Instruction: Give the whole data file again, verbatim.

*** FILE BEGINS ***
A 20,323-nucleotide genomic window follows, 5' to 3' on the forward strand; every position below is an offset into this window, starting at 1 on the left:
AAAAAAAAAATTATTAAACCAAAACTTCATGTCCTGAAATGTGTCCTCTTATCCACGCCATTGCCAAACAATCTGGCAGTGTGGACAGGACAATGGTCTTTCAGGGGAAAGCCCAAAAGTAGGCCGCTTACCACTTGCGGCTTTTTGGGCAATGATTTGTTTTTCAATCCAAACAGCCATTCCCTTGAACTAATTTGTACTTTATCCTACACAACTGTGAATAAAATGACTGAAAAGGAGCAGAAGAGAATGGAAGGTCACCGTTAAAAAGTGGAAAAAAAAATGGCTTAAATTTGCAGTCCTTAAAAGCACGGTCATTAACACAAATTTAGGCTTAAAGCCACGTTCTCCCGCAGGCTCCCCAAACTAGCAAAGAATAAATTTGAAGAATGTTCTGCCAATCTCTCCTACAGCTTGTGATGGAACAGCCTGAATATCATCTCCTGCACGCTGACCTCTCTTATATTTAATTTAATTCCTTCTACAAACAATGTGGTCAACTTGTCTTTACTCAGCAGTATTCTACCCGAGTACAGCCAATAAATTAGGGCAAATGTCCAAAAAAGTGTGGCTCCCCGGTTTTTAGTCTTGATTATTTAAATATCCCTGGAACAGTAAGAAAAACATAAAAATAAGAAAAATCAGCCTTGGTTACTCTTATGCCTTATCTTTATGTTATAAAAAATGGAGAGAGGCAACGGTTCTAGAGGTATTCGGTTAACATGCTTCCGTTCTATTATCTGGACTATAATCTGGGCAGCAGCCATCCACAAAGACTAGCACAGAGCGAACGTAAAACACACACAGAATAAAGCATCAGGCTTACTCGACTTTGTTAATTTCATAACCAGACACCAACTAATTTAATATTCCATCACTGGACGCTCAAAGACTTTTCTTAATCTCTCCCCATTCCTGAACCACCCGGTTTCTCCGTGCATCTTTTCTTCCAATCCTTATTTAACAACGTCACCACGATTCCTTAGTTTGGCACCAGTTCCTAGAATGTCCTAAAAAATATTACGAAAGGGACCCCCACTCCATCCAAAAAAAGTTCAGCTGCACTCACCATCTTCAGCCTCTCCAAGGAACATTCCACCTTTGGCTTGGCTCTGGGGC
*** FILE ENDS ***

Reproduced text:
A 20,323-nucleotide genomic window follows, 5' to 3' on the forward strand; every position below is an offset into this window, starting at 1 on the left:
AAAAAAAAAATTATTAAACCAAAACTTCATGTCCTGAAATGTGTCCTCTTATCCACGCCATTGCCAAACAATCTGGCAGTGTGGACAGGACAATGGTCTTTCAGGGGAAAGCCCAAAAGTAGGCCGCTTACCACTTGCGGCTTTTTGGGCAATGATTTGTTTTTCAATCCAAACAGCCATTCCCTTGAACTAATTTGTACTTTATCCTACACAACTGTGAATAAAATGACTGAAAAGGAGCAGAAGAGAATGGAAGGTCACCGTTAAAAAGTGGAAAAAAAAATGGCTTAAATTTGCAGTCCTTAAAAGCACGGTCATTAACACAAATTTAGGCTTAAAGCCACGTTCTCCCGCAGGCTCCCCAAACTAGCAAAGAATAAATTTGAAGAATGTTCTGCCAATCTCTCCTACAGCTTGTGATGGAACAGCCTGAATATCATCTCCTGCACGCTGACCTCTCTTATATTTAATTTAATTCCTTCTACAAACAATGTGGTCAACTTGTCTTTACTCAGCAGTATTCTACCCGAGTACAGCCAATAAATTAGGGCAAATGTCCAAAAAAGTGTGGCTCCCCGGTTTTTAGTCTTGATTATTTAAATATCCCTGGAACAGTAAGAAAAACATAAAAATAAGAAAAATCAGCCTTGGTTACTCTTATGCCTTATCTTTATGTTATAAAAAATGGAGAGAGGCAACGGTTCTAGAGGTATTCGGTTAACATGCTTCCGTTCTATTATCTGGACTATAATCTGGGCAGCAGCCATCCACAAAGACTAGCACAGAGCGAACGTAAAACACACACAGAATAAAGCATCAGGCTTACTCGACTTTGTTAATTTCATAACCAGACACCAACTAATTTAATATTCCATCACTGGACGCTCAAAGACTTTTCTTAATCTCTCCCCATTCCTGAACCACCCGGTTTCTCCGTGCATCTTTTCTTCCAATCCTTATTTAACAACGTCACCACGATTCCTTAGTTTGGCACCAGTTCCTAGAATGTCCTAAAAAATATTACGAAAGGGACCCCCACTCCATCCAAAAAAAGTTCAGCTGCACTCACCATCTTCAGCCTCTCCAAGGAACATTCCACCTTTGGCTTGGCTCTGGGGC